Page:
Code smell

From Wikipedia, the free encyclopedia

In computer programming, a code smell is any characteristic in the source code of a program that possibly indicates a deeper problem.[1][2] Determining what is and is not a code smell is subjective, and varies by language, developer, and development methodology.

The term was popularized by Kent Beck on WardsWiki in the late 1990s.[3] Usage of the term increased after it was featured in the 1999 book Refactoring: Improving the Design of Existing Code by Martin Fowler.[4] It is also a term used by agile programmers.[5]


One way to look at smells is with respect to principles and quality: "Smells are certain structures in the code that indicate violation of fundamental design principles and negatively impact design quality".[6] Code smells are usually not bugs; they are not technically incorrect and do not prevent the program from functioning. Instead, they indicate weaknesses in design that may slow down development or increase the risk of bugs or failures in the future. Bad code smells can be an indicator of factors that contribute to technical debt.[1] Robert C. Martin calls a list of code smells a "value system" for software craftsmanship.[7]

Contrary to these severe interpretations, Cunningham's original definition was that a smell is a suggestion that something may be wrong, not evidence that there is already a problem.[3]

Often the deeper problem hinted at by a code smell can be uncovered when the code is subjected to a short feedback cycle, where it is refactored in small, controlled steps, and the resulting design is examined to see if there are any further code smells that in turn indicate the need for more refactoring. From the point of view of a programmer charged with performing refactoring, code smells are heuristics to indicate when to refactor, and what specific refactoring techniques to use. Thus, a code smell is a driver for refactoring.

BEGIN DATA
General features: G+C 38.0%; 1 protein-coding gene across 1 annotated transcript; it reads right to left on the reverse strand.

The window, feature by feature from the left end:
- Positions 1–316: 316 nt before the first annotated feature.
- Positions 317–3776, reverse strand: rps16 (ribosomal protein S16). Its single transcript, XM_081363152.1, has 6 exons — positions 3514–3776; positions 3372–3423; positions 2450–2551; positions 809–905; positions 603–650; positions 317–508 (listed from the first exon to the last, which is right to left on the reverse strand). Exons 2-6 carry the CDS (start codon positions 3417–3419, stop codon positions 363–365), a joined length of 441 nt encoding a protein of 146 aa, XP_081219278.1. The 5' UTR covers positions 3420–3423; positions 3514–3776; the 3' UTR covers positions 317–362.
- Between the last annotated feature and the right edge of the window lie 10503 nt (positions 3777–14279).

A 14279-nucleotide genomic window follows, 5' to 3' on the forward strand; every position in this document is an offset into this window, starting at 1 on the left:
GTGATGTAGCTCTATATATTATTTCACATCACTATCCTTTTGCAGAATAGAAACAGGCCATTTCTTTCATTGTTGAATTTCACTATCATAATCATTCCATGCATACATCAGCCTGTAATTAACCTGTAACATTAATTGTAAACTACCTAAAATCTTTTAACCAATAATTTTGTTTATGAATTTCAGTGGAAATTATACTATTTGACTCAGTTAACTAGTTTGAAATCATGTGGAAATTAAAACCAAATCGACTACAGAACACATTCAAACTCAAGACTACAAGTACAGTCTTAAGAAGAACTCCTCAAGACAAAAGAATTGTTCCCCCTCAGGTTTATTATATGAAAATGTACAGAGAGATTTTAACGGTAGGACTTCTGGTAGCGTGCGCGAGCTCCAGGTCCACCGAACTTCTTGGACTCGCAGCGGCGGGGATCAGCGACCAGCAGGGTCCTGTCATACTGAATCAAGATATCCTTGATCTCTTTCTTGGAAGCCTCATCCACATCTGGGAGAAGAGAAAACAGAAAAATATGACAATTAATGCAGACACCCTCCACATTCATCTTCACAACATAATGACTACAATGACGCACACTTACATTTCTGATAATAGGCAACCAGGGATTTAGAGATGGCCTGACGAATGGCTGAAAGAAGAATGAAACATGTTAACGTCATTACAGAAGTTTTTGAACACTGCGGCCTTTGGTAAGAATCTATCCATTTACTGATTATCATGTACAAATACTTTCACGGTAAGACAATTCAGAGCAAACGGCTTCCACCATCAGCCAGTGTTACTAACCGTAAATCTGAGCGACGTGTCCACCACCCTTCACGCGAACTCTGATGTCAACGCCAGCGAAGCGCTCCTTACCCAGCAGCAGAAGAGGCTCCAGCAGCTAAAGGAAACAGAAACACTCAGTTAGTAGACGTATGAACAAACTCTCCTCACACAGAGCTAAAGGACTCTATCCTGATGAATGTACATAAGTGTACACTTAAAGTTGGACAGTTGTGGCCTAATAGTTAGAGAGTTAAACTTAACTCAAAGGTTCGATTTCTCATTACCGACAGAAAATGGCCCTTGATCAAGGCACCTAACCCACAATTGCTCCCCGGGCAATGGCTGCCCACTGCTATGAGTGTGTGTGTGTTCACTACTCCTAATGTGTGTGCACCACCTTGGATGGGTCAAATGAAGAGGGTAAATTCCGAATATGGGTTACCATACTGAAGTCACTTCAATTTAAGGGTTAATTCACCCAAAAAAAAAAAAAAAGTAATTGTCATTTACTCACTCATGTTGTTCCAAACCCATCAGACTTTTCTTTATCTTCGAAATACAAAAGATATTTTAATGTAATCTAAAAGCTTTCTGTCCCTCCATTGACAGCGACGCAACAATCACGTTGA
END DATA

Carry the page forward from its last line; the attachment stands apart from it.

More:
Factors such as the understandability of code, how easy it is to be modified, the ease in which it can be enhanced to support functional changes, the codes ability to be reused in a different settings, how testable the code is and code reliability are factors that can be used to identify code smells.[8]

A 2015 study[1] utilizing automated analysis for half a million source code commits and the manual examination of 9,164 commits determined to exhibit "code smells" found that:

  • There exists empirical evidence for the consequences of "technical debt", but there exists only anecdotal evidence as to how, when, or why this occurs.
  • Common wisdom suggests that urgent maintenance activities and pressure to deliver features while prioritizing time-to-market over code quality are often the causes of such smells.

Tools such as Checkstyle, PMD, FindBugs, and SonarQube can automatically identify code smells.

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  1. ^ a b c Tufano, Michele; Palomba, Fabio; Bavota, Gabriele; Oliveto, Rocco; Di Penta, Massimiliano; De Lucia, Andrea; Poshyvanyk, Denys (2015). "When and Why Your Code Starts to Smell Bad" (PDF). 2015 IEEE/ACM 37th IEEE International Conference on Software Engineering. pp. 403–414. CiteSeerX doi:10.1109/ICSE.2015.59. ISBN 978-1-4799-1934-5. S2CID 59100195.
  2. ^ Fowler, Martin. "CodeSmell". Retrieved 19 November 2014.
  3. ^ a b Beck, Kent. "Code Smells". WikiWikiWeb. Ward Cunningham. Retrieved 8 April 2020.
  4. ^ Fowler, Martin (1999). Refactoring. Improving the Design of Existing Code. Addison-Wesley. ISBN 978-0-201-48567-7.
  5. ^ Binstock, Andrew (2011-06-27). "In Praise Of Small Code". Information Week. Retrieved 2011-06-27.
  6. ^ Suryanarayana, Girish (November 2014). Refactoring for Software Design Smells. Morgan Kaufmann. p. 258. ISBN 978-0128013977.
  7. ^ Martin, Robert C. (2009). "17: Smells and Heuristics". Clean Code: A Handbook of Agile Software Craftsmanship. Prentice Hall. ISBN 978-0-13-235088-4.
  8. ^ Suryanarayana, Girish, Ganesh Samarthyam, and Tushar Sharma. Refactoring for Software Design Smells : Managing Technical Debt / Girish Suryanarayana, Ganesh Samarthyam, Tushar Sharma. 1st edition. Waltham, Massachusetts ; Morgan Kaufmann, 2015. Print.

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